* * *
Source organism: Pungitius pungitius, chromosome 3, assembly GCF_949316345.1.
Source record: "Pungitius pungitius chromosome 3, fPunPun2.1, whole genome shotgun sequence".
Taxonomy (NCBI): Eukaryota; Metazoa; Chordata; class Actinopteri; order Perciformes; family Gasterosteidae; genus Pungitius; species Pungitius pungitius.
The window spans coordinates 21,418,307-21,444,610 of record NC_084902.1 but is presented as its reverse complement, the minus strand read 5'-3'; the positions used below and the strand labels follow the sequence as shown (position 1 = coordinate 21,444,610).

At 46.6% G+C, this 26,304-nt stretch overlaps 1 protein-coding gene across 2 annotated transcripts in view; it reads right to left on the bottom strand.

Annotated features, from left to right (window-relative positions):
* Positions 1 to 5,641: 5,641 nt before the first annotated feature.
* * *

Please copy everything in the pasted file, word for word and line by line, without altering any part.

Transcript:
Source organism: Pungitius pungitius, chromosome 3, assembly GCF_949316345.1.
Source record: "Pungitius pungitius chromosome 3, fPunPun2.1, whole genome shotgun sequence".
Taxonomy (NCBI): Eukaryota; Metazoa; Chordata; class Actinopteri; order Perciformes; family Gasterosteidae; genus Pungitius; species Pungitius pungitius.
The window spans coordinates 21,418,307-21,444,610 of record NC_084902.1 but is presented as its reverse complement, the minus strand read 5'-3'; the positions used below and the strand labels follow the sequence as shown (position 1 = coordinate 21,444,610).

At 46.6% G+C, this 26,304-nt stretch overlaps 1 protein-coding gene across 2 annotated transcripts in view; it reads right to left on the bottom strand.

Annotated features, from left to right (window-relative positions):
* Positions 1 to 5,641: 5,641 nt before the first annotated feature.